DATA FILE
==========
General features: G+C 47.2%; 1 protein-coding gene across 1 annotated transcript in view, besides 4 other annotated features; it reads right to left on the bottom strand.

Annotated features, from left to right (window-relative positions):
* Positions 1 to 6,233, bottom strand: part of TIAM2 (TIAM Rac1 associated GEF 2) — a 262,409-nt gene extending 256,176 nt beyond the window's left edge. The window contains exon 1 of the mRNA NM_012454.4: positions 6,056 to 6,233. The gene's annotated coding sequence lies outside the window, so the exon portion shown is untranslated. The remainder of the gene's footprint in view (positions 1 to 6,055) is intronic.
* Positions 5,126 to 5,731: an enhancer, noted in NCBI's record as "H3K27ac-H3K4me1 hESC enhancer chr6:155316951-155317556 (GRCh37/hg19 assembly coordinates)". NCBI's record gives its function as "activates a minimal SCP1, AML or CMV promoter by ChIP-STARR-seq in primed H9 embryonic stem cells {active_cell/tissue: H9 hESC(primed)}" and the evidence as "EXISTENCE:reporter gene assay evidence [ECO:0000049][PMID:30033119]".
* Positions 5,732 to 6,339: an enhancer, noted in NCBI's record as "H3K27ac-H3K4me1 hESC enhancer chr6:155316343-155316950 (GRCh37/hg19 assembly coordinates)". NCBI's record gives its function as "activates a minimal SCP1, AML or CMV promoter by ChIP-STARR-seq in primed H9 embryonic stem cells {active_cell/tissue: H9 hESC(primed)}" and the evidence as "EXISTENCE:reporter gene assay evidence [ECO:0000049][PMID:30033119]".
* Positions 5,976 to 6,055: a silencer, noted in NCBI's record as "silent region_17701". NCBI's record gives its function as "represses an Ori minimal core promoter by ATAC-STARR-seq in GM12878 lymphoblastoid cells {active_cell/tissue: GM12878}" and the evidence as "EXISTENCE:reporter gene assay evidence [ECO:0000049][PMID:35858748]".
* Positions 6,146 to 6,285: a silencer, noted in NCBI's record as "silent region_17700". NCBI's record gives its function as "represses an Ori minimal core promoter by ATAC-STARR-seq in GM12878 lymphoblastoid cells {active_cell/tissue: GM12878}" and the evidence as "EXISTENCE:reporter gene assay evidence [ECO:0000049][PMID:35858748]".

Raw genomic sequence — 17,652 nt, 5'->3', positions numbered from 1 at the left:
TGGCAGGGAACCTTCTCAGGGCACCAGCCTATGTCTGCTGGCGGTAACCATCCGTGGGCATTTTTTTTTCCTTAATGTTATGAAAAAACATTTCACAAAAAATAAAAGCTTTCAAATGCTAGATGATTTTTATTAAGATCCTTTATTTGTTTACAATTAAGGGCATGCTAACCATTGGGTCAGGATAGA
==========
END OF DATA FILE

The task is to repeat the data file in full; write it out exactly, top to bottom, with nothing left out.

General features: G+C 47.2%; 1 protein-coding gene across 1 annotated transcript in view, besides 4 other annotated features; it reads right to left on the bottom strand.

Annotated features, from left to right (window-relative positions):
* Positions 1 to 6,233, bottom strand: part of TIAM2 (TIAM Rac1 associated GEF 2) — a 262,409-nt gene extending 256,176 nt beyond the window's left edge. The window contains exon 1 of the mRNA NM_012454.4: positions 6,056 to 6,233. The gene's annotated coding sequence lies outside the window, so the exon portion shown is untranslated. The remainder of the gene's footprint in view (positions 1 to 6,055) is intronic.
* Positions 5,126 to 5,731: an enhancer, noted in NCBI's record as "H3K27ac-H3K4me1 hESC enhancer chr6:155316951-155317556 (GRCh37/hg19 assembly coordinates)". NCBI's record gives its function as "activates a minimal SCP1, AML or CMV promoter by ChIP-STARR-seq in primed H9 embryonic stem cells {active_cell/tissue: H9 hESC(primed)}" and the evidence as "EXISTENCE:reporter gene assay evidence [ECO:0000049][PMID:30033119]".
* Positions 5,732 to 6,339: an enhancer, noted in NCBI's record as "H3K27ac-H3K4me1 hESC enhancer chr6:155316343-155316950 (GRCh37/hg19 assembly coordinates)". NCBI's record gives its function as "activates a minimal SCP1, AML or CMV promoter by ChIP-STARR-seq in primed H9 embryonic stem cells {active_cell/tissue: H9 hESC(primed)}" and the evidence as "EXISTENCE:reporter gene assay evidence [ECO:0000049][PMID:30033119]".
* Positions 5,976 to 6,055: a silencer, noted in NCBI's record as "silent region_17701". NCBI's record gives its function as "represses an Ori minimal core promoter by ATAC-STARR-seq in GM12878 lymphoblastoid cells {active_cell/tissue: GM12878}" and the evidence as "EXISTENCE:reporter gene assay evidence [ECO:0000049][PMID:35858748]".
* Positions 6,146 to 6,285: a silencer, noted in NCBI's record as "silent region_17700". NCBI's record gives its function as "represses an Ori minimal core promoter by ATAC-STARR-seq in GM12878 lymphoblastoid cells {active_cell/tissue: GM12878}" and the evidence as "EXISTENCE:reporter gene assay evidence [ECO:0000049][PMID:35858748]".

Raw genomic sequence — 17,652 nt, 5'->3', positions numbered from 1 at the left:
TGGCAGGGAACCTTCTCAGGGCACCAGCCTATGTCTGCTGGCGGTAACCATCCGTGGGCATTTTTTTTTCCTTAATGTTATGAAAAAACATTTCACAAAAAATAAAAGCTTTCAAATGCTAGATGATTTTTATTAAGATCCTTTATTTGTTTACAATTAAGGGCATGCTAACCATTGGGTCAGGATAGA